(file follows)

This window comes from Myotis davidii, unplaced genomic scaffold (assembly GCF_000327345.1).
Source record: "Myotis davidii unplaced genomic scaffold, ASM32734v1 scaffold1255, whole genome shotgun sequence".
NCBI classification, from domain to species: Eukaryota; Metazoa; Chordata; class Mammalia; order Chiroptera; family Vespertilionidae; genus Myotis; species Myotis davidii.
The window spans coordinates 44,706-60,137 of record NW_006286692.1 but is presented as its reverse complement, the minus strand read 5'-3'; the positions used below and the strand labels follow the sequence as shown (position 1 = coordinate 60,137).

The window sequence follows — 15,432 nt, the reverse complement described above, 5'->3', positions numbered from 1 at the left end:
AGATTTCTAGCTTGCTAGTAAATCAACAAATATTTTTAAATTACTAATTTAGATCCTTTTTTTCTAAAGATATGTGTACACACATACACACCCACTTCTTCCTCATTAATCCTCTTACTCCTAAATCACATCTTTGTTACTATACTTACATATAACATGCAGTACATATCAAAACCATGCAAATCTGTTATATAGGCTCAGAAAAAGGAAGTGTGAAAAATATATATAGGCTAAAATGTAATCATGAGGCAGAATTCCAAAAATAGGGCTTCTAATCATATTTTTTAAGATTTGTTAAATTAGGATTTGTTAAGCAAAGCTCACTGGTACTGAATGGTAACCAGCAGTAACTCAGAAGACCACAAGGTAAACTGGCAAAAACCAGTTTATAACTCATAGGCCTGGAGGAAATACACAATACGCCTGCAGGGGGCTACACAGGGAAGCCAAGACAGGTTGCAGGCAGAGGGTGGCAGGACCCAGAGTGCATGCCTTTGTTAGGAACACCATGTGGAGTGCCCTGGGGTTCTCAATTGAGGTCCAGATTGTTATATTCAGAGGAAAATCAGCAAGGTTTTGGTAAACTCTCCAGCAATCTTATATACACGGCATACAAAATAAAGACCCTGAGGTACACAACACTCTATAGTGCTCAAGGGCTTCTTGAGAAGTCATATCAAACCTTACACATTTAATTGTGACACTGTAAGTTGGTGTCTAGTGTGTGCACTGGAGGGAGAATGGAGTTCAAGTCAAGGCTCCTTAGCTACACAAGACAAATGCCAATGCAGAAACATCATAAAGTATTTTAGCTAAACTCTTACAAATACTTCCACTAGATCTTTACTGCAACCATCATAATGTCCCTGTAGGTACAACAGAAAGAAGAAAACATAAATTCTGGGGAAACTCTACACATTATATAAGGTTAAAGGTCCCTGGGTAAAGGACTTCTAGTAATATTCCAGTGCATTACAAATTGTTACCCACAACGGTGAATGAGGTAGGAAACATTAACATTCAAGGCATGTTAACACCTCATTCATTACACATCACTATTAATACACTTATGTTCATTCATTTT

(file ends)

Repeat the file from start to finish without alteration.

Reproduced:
This window comes from Myotis davidii, unplaced genomic scaffold (assembly GCF_000327345.1).
Source record: "Myotis davidii unplaced genomic scaffold, ASM32734v1 scaffold1255, whole genome shotgun sequence".
NCBI classification, from domain to species: Eukaryota; Metazoa; Chordata; class Mammalia; order Chiroptera; family Vespertilionidae; genus Myotis; species Myotis davidii.
The window spans coordinates 44,706-60,137 of record NW_006286692.1 but is presented as its reverse complement, the minus strand read 5'-3'; the positions used below and the strand labels follow the sequence as shown (position 1 = coordinate 60,137).

The window sequence follows — 15,432 nt, the reverse complement described above, 5'->3', positions numbered from 1 at the left end:
AGATTTCTAGCTTGCTAGTAAATCAACAAATATTTTTAAATTACTAATTTAGATCCTTTTTTTCTAAAGATATGTGTACACACATACACACCCACTTCTTCCTCATTAATCCTCTTACTCCTAAATCACATCTTTGTTACTATACTTACATATAACATGCAGTACATATCAAAACCATGCAAATCTGTTATATAGGCTCAGAAAAAGGAAGTGTGAAAAATATATATAGGCTAAAATGTAATCATGAGGCAGAATTCCAAAAATAGGGCTTCTAATCATATTTTTTAAGATTTGTTAAATTAGGATTTGTTAAGCAAAGCTCACTGGTACTGAATGGTAACCAGCAGTAACTCAGAAGACCACAAGGTAAACTGGCAAAAACCAGTTTATAACTCATAGGCCTGGAGGAAATACACAATACGCCTGCAGGGGGCTACACAGGGAAGCCAAGACAGGTTGCAGGCAGAGGGTGGCAGGACCCAGAGTGCATGCCTTTGTTAGGAACACCATGTGGAGTGCCCTGGGGTTCTCAATTGAGGTCCAGATTGTTATATTCAGAGGAAAATCAGCAAGGTTTTGGTAAACTCTCCAGCAATCTTATATACACGGCATACAAAATAAAGACCCTGAGGTACACAACACTCTATAGTGCTCAAGGGCTTCTTGAGAAGTCATATCAAACCTTACACATTTAATTGTGACACTGTAAGTTGGTGTCTAGTGTGTGCACTGGAGGGAGAATGGAGTTCAAGTCAAGGCTCCTTAGCTACACAAGACAAATGCCAATGCAGAAACATCATAAAGTATTTTAGCTAAACTCTTACAAATACTTCCACTAGATCTTTACTGCAACCATCATAATGTCCCTGTAGGTACAACAGAAAGAAGAAAACATAAATTCTGGGGAAACTCTACACATTATATAAGGTTAAAGGTCCCTGGGTAAAGGACTTCTAGTAATATTCCAGTGCATTACAAATTGTTACCCACAACGGTGAATGAGGTAGGAAACATTAACATTCAAGGCATGTTAACACCTCATTCATTACACATCACTATTAATACACTTATGTTCATTCATTTT